The Wästfelt Excavation 1986-1993

Anders Wästefelt Excavation events

Anders Wästfelt dressed up in 17th century soldiers gear,
as befitted to present the New Elfsborg Castle.
Photo: Jan-Erik Nilsson

Public Events

The New Elfsborg Castle excavation base camp 1984-1992

Anders preparing to talk to the crowd

Anders, preparing to talk to a visiting crowd, invited
by the antiques dealer Björn Gremner of AntikWest.

The foundering of the East Indiaman Gotheborg, in 1745

In the 12th of September 1745 the East Indiaman Götheborg - the pride of the Swedish East India Company - had approached the home harbor of Gothenburg, Sweden with pilot on board and with favorable winds coming in from the aft. For some still unexplainable reasons the largest vessel in the entire fleet of the Swedish East India Company now hit the well known Hunnebådan reef, and sank in the very river mouth of the Göta Elf, within eyesight of the City of Gothenburg and only a few hundred meters from the New Elfsborg Castle.

Naturally Anders Wästfelts popular approach to finding an explanation to the disaster, by plain and simply dive down to the wreck site and try to find an explanation on the actual site itself, and also see how much of the loot, sorry, the cargo, that eventually was left down there, met with large public acclaim.

The New Elfsborg Castle island and fortress presented itself as an excellent base camp for the divers and the divers that here would receive proper marine archaeological training.

Excavation season 1986

In July 1986, the first two test trenches were excavated. An area of 48 square meters was investigated to an average depth of 40 centimeters. The objects recovered were interesting: the western trench, which was closest to the reef, yielded large quantities of broken porcelain, remains of broken tea chests, and large quantities of tea. The eastern trench exposed larger parts of the vessel.

The second season, 1987

In the second excavation period, in July 1987, the two trenches were extended and two further trenches were opened in the middle of the area. In total, an area of 104 square meters was investigated to an average depth of 40 centimeters. In addition to further quantities of broken porcelain, several unbroken items of porcelain were recovered. In the eastern trench, where larger pieces of the vessel were found, different types of ammunition and things that had belonged to the crew were recovered. The middle trench yielded the first complete sides of tea chests.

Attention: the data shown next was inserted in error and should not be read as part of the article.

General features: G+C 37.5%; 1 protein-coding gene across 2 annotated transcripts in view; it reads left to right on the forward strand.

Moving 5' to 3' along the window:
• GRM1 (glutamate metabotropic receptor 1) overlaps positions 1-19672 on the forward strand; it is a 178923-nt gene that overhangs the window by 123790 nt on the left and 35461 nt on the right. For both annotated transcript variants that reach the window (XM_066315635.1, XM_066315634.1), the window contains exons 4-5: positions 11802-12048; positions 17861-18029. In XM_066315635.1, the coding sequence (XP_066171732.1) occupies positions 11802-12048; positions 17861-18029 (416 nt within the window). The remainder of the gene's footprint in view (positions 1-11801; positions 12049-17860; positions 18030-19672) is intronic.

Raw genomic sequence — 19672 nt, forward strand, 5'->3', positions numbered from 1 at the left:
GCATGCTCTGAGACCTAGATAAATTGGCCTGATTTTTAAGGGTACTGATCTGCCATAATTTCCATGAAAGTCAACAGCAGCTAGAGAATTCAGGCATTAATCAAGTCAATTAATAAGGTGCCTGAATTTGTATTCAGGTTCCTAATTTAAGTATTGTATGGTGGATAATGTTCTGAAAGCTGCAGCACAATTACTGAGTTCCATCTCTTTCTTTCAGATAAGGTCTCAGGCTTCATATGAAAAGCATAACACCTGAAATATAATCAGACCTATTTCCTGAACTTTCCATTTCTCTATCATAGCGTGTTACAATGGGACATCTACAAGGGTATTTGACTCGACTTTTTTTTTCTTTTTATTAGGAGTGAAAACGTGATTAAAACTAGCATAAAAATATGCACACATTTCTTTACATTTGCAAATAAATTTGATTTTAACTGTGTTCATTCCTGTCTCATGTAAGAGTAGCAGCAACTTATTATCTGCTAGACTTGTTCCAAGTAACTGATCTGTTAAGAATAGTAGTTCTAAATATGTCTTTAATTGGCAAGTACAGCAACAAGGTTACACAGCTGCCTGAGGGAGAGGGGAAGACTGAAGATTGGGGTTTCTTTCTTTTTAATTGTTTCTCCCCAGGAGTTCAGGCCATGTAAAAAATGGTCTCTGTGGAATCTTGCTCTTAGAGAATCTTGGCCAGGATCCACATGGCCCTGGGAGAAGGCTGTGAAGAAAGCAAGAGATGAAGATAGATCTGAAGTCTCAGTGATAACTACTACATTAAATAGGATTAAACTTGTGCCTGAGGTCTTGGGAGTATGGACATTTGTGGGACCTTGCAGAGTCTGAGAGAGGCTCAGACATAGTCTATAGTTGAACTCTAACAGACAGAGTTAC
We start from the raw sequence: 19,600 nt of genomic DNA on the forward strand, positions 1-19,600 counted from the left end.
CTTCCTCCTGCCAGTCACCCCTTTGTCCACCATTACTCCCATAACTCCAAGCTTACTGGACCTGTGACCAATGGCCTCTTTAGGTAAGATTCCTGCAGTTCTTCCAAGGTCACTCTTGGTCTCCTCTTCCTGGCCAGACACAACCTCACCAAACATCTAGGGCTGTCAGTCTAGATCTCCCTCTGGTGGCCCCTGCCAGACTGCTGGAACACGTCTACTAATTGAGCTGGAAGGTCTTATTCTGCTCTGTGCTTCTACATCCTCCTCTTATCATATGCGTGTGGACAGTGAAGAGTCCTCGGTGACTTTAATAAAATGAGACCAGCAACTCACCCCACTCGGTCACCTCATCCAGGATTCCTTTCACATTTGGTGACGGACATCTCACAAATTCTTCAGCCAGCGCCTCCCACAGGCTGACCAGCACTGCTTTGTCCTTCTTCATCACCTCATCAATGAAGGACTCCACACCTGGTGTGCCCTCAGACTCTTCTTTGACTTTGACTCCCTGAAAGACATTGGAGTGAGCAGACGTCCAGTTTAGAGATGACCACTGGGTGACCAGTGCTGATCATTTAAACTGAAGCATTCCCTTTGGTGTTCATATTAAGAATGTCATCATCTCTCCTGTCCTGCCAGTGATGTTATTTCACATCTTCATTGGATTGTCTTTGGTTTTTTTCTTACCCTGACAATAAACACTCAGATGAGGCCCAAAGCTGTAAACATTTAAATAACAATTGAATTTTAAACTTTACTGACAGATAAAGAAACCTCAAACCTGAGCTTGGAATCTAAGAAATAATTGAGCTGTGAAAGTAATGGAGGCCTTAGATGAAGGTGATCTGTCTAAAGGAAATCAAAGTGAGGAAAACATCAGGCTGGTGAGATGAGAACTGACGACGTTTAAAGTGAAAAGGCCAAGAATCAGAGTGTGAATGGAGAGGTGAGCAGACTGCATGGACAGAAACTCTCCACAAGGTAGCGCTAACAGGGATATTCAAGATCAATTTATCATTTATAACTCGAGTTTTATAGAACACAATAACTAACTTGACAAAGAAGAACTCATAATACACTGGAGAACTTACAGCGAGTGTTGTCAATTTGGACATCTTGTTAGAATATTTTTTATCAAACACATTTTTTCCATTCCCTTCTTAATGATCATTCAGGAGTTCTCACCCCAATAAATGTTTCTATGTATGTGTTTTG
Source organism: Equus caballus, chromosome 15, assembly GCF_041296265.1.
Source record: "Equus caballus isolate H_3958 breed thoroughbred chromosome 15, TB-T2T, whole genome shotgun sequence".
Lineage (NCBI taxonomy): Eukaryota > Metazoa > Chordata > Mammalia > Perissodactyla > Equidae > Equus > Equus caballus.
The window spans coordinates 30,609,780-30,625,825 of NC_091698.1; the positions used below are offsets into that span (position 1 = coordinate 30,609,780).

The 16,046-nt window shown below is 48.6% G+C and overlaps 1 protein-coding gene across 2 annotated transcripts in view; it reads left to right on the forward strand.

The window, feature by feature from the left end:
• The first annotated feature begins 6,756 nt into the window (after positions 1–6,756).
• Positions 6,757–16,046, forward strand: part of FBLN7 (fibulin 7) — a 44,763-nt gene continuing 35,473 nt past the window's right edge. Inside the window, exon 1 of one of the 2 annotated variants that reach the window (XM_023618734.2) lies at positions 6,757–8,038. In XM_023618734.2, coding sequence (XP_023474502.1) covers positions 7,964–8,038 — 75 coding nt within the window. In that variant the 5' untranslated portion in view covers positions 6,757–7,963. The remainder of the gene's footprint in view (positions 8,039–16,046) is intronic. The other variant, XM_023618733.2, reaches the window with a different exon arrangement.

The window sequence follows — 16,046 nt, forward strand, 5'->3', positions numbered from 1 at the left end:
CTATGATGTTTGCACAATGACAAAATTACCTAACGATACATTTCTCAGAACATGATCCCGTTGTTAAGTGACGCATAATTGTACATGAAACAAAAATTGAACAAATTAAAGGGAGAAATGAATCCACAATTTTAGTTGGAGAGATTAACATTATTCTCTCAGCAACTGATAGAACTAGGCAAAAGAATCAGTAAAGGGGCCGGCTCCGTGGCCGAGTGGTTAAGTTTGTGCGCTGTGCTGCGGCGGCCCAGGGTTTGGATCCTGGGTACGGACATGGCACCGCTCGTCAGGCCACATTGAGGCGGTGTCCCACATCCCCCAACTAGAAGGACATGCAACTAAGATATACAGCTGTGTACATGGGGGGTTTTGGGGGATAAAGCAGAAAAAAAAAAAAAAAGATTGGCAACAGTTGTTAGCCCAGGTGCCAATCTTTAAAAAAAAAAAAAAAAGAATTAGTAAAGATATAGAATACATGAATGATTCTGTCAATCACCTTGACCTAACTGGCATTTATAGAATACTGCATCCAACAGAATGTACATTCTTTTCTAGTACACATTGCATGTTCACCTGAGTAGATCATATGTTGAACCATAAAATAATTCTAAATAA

Public events and exhibitions

One of the things that was instrumental to the great popularity of the East Indiaman Gotheborg, was the access the public had to the excavation area and its results, thanks to Anders Wästfelt's aproach to invite everybody in who were interested. Over a period of almost a decade the New Elfsborgs Fästning was made to a marine archaeological excavation base camp, almost on the door steps of the City of Gothenburg, and with the interested and massive support of the local newspaper Göteborgs Posten, the ongoing excavation was brought to everyman's attention and knowledge.

During this period a number of successful International and local exhibitions was commenced. These were much brought about and supported by the Swedish Counsel General of Taipei and eventually Shanghai, Bengt Johansson, and Anita Jonsson at the Swedish Exportrådet, also Taipei and Shanghai. Also helping was pretty much everything Sweden had at this time of sinologists, government and public officials as well as trade organizations, business men, China collectors and educated and interested private parties. The national and popular support of this cultural effort was beyond massive.

The attention was now rolled out to an international audience. Not the least China itself.

Without this massive promotion and support, the following ship rebuilding adventure and voyage to China would have been impossible. As it now were by the mid 1990s, it was not impossible, it was unavoidable, if someone just got it started. It was our destiny, looming.

Anders explaining how the diving results are reflected on the ground model

Anders explaining how the diving results are illustrated
by the rough outline model of the excavation area, on the ground

Crowd in front of the sponsor's lists

Already here the list of Sponsor's were impressively long.